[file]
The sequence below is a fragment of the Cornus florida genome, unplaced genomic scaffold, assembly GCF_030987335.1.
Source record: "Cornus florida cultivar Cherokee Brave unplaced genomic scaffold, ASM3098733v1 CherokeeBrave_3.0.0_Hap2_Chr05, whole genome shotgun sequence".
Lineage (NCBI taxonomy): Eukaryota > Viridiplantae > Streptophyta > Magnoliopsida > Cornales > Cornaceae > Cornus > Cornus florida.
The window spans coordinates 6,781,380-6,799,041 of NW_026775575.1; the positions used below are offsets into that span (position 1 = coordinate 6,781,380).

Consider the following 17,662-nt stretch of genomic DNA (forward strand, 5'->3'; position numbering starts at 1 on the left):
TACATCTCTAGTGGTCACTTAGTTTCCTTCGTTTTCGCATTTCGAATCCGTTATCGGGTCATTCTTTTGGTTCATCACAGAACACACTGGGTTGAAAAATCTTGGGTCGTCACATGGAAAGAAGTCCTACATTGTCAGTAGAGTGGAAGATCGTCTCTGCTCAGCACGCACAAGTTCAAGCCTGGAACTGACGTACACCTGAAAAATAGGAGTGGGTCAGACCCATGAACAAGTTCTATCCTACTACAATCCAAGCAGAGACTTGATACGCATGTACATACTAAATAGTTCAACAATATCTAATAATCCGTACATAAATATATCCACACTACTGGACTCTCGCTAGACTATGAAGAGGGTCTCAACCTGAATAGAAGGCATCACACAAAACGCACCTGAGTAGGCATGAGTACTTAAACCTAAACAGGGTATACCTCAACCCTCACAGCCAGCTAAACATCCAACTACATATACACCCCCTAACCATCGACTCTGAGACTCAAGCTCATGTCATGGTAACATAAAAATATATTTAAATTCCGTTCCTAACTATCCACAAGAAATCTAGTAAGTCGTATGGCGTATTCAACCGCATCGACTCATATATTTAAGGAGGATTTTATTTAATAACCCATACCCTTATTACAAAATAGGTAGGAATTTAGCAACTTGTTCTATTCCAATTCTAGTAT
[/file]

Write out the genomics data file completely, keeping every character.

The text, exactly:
The sequence below is a fragment of the Cornus florida genome, unplaced genomic scaffold, assembly GCF_030987335.1.
Source record: "Cornus florida cultivar Cherokee Brave unplaced genomic scaffold, ASM3098733v1 CherokeeBrave_3.0.0_Hap2_Chr05, whole genome shotgun sequence".
Lineage (NCBI taxonomy): Eukaryota > Viridiplantae > Streptophyta > Magnoliopsida > Cornales > Cornaceae > Cornus > Cornus florida.
The window spans coordinates 6,781,380-6,799,041 of NW_026775575.1; the positions used below are offsets into that span (position 1 = coordinate 6,781,380).

Consider the following 17,662-nt stretch of genomic DNA (forward strand, 5'->3'; position numbering starts at 1 on the left):
TACATCTCTAGTGGTCACTTAGTTTCCTTCGTTTTCGCATTTCGAATCCGTTATCGGGTCATTCTTTTGGTTCATCACAGAACACACTGGGTTGAAAAATCTTGGGTCGTCACATGGAAAGAAGTCCTACATTGTCAGTAGAGTGGAAGATCGTCTCTGCTCAGCACGCACAAGTTCAAGCCTGGAACTGACGTACACCTGAAAAATAGGAGTGGGTCAGACCCATGAACAAGTTCTATCCTACTACAATCCAAGCAGAGACTTGATACGCATGTACATACTAAATAGTTCAACAATATCTAATAATCCGTACATAAATATATCCACACTACTGGACTCTCGCTAGACTATGAAGAGGGTCTCAACCTGAATAGAAGGCATCACACAAAACGCACCTGAGTAGGCATGAGTACTTAAACCTAAACAGGGTATACCTCAACCCTCACAGCCAGCTAAACATCCAACTACATATACACCCCCTAACCATCGACTCTGAGACTCAAGCTCATGTCATGGTAACATAAAAATATATTTAAATTCCGTTCCTAACTATCCACAAGAAATCTAGTAAGTCGTATGGCGTATTCAACCGCATCGACTCATATATTTAAGGAGGATTTTATTTAATAACCCATACCCTTATTACAAAATAGGTAGGAATTTAGCAACTTGTTCTATTCCAATTCTAGTAT